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The Almanac

Today is Sunday, Aug. 29, the 242nd day of 2004 with 124 to follow.
By United Press International

The Almanac

Today is Friday, Aug. 29, the 241st day of 2003 with 124 to follow.
By United Press International

Analysis: Containing the United States-I

SKOPJE, Macedonia, March 17 (UPI) -- European intellectuals yearn for the mutually exclusive: an America contained and a regime-changed Iraq. The Chinese are more pragmatic -- though, bound by what is left of their Marxism, they still ascribe U.S. behavior to the irreconcilable contradiction
SAM VAKNIN, UPI Senior Business Correspondent

Contest essays target morals, liberty

WASHINGTON, March 3 (UPI) -- Like many other think tanks around the country, the Acton Institute holds an annual public essay competition in which contestants expound on social, economic and political issues tied to the think tank's mission. But where other think tanks use the result
LISA TROSHINSKY, For United Press International

Think tanks wrap-up

WASHINGTON, Feb. 28 (UPI) -- The UPI think tank wrap-up is a daily digest covering opinion pieces, reactions to recent news events and position statements released by various think tanks. T

Book of the Week: Victorian fairy tales

SAN DIEGO, Dec. 31 (UPI) -- There was a time when children used to sit and read, and dream of fairies and princes and princesses. I don't think they do that anymore. Most children spend th
SHIRLEY SAAD

Think tanks wrap-up

WASHINGTON, Nov. 12 (UPI) -- The UPI think tank wrap-up is a daily digest covering opinion pieces, reactions to recent news events and position statements released by various think tanks.

Aspen Institute marches to its own beat

WASHINGTON, Sept. 27 (UPI) -- The Aspen Institute has been run for more than 50 years using a different model than other think tanks, according William E. Mayer, chairman of the organization's board of trustees.
CHRISTIAN BOURGE, UPI Think Tank Correspondent

Today in Music: a look back at pop music

Today's birthdays include Ian Tyson of Ian and Sylvia, who was born in 1933 (age 69); Jesse Russell of the Persuasions in 1939 (age 63); keyboardist John Locke of Spirit and Nazareth, Onnie McIntyre of the Average White Band, and Gary Alexander of The Ass
By United Press International

Today in Music: a look back at pop music

The weekly package of Today in Music for Sept. 21-27.
By United Press International

Today in Music: a look back at pop music

The weekly Today in Music package for Sept. 21-27.
By United Press International

Today in Music: a look back at pop music

Today's musical birthdays include legendary jazz musician Charlie "Bird" Parker, who was born in 1920; the late Dinah Washington in 1924; Dick Halligan of Blood Sweat and Tears in 1943 (age 59); Procol Harum's Chris Copping in 1945 (age 57); Pablo Cruise'
By United Press International

The Almanac

Today is Thursday, Aug. 29, the 241st day of 2002 with 124 to follow.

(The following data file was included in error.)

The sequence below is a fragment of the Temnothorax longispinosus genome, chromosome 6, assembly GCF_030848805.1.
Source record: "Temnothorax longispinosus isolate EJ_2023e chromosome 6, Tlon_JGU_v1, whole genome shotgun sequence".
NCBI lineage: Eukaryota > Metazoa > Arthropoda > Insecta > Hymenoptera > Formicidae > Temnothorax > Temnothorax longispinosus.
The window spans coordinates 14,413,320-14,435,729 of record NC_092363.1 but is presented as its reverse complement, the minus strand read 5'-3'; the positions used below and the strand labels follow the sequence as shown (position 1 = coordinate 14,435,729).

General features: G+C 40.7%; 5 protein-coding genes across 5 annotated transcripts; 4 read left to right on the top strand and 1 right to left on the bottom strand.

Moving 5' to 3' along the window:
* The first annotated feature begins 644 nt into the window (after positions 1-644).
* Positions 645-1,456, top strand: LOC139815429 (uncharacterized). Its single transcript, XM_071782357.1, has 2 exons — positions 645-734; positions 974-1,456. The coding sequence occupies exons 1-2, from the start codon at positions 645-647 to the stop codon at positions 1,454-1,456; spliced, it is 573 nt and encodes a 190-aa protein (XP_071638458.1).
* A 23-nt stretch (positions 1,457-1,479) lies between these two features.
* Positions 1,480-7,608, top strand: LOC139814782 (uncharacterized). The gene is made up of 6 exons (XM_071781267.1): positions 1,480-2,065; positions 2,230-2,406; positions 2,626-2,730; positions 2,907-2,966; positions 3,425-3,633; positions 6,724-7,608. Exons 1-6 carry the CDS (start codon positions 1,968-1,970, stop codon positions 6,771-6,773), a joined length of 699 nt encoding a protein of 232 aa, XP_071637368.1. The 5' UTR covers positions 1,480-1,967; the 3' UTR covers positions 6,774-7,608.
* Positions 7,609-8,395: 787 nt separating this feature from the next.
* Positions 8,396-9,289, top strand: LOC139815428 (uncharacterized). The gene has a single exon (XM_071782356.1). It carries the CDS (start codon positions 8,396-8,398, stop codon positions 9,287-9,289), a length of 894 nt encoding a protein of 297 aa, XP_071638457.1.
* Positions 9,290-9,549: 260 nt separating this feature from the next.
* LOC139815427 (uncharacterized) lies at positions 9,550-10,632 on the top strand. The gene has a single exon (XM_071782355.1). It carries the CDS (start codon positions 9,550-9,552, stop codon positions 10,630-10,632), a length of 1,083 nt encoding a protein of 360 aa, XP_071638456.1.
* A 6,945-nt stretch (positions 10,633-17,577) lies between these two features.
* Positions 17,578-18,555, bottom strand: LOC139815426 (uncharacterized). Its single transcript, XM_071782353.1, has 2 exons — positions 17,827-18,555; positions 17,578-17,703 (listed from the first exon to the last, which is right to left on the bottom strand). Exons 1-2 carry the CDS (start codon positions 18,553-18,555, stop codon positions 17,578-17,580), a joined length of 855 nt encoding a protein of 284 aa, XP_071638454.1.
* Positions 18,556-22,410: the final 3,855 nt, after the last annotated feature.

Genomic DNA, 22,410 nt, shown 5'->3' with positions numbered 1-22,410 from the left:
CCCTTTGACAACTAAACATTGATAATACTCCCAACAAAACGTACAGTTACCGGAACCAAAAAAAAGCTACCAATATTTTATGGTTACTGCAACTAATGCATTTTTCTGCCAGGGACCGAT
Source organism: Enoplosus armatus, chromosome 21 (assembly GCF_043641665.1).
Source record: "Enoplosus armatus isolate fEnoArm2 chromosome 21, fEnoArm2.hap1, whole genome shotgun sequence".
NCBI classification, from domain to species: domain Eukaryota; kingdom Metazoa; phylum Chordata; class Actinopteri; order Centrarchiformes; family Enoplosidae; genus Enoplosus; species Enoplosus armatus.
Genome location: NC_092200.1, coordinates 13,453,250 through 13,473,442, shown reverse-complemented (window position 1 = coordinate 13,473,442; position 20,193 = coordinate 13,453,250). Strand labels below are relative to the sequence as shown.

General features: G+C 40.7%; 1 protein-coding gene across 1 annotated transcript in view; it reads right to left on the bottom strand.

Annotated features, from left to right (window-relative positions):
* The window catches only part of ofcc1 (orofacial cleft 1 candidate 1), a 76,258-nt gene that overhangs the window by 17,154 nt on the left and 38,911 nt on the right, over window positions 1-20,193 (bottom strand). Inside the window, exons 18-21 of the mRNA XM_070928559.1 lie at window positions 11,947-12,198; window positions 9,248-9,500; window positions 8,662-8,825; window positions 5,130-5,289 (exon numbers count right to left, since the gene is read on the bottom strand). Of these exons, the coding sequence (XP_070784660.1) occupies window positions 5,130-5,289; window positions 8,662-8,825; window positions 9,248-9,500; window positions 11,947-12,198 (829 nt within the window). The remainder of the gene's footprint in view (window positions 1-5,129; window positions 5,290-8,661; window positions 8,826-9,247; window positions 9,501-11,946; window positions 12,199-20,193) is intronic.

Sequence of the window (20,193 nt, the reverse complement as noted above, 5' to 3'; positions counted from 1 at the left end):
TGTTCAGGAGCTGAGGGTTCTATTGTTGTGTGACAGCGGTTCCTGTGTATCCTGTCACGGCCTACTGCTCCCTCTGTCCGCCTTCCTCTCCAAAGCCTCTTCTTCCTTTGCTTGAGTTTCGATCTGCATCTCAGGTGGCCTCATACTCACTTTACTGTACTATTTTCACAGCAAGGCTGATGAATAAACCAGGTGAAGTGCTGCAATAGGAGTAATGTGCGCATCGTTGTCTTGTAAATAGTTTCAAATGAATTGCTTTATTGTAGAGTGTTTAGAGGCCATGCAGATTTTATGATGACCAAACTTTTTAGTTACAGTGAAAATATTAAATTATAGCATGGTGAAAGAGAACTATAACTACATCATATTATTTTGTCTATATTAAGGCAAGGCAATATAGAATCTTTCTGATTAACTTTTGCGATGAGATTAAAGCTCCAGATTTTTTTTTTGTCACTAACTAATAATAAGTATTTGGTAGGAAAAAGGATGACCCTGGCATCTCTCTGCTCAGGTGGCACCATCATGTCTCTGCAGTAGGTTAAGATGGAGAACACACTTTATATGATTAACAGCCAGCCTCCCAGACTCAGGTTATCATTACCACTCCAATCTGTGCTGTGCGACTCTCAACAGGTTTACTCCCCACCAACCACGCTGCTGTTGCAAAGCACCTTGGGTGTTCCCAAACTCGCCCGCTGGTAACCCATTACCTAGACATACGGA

By United Press International

Today in Music: a look back at pop music

The weekly package of Today in Music, for Aug. 24-30.
By United Press International

Commentary: The dignity of difference

In a groundbreaking lecture, Dr. Jonathan Sacks, chief rabbi of the United Hebrew Congregations of the British Commonwealth, proposed a new paradigm to forestall the clash of civilizations predicted by Harvard's political scientist Samuel Huntington.
BY CHIEF RABBI JONATHAN SACKS
Page 2 of 3
Wiki

John Locke ( /ˈlɒk/; 29 August 1632 – 28 October 1704), widely known as the Father of Liberalism, was an English philosopher and physician regarded as one of the most influential of Enlightenment thinkers. Considered one of the first of the British empiricists, following the tradition of Francis Bacon, he is equally important to social contract theory. His work had a great impact upon the development of epistemology and political philosophy. His writings influenced Voltaire and Rousseau, many Scottish Enlightenment thinkers, as well as the American revolutionaries. His contributions to classical republicanism and liberal theory are reflected in the American Declaration of Independence.

Locke's theory of mind is often cited as the origin of modern conceptions of identity and the self, figuring prominently in the work of later philosophers such as Hume, Rousseau and Kant. Locke was the first to define the self through a continuity of consciousness. He postulated that the mind was a blank slate or tabula rasa. Contrary to pre-existing Cartesian philosophy, he maintained that we are born without innate ideas, and that knowledge is instead determined only by experience derived from sense perception.

Locke's father, who was also named John Locke, was a country lawyer and clerk to the Justices of the Peace in Chew Magna, who had served as a captain of cavalry for the Parliamentarian forces during the early part of the English Civil War. His mother, Agnes Keene, was a tanner's daughter and reputed to be very beautiful. Both parents were Puritans. Locke was born on 29 August 1632, in a small thatched cottage by the church in Wrington, Somerset, about twelve miles from Bristol. He was baptised the same day. Soon after Locke's birth, the family moved to the market town of Pensford, about seven miles south of Bristol, where Locke grew up in a rural Tudor house in Belluton.

This article is licensed under the GNU Free Documentation License.
It uses material from the Wikipedia article "John Locke."
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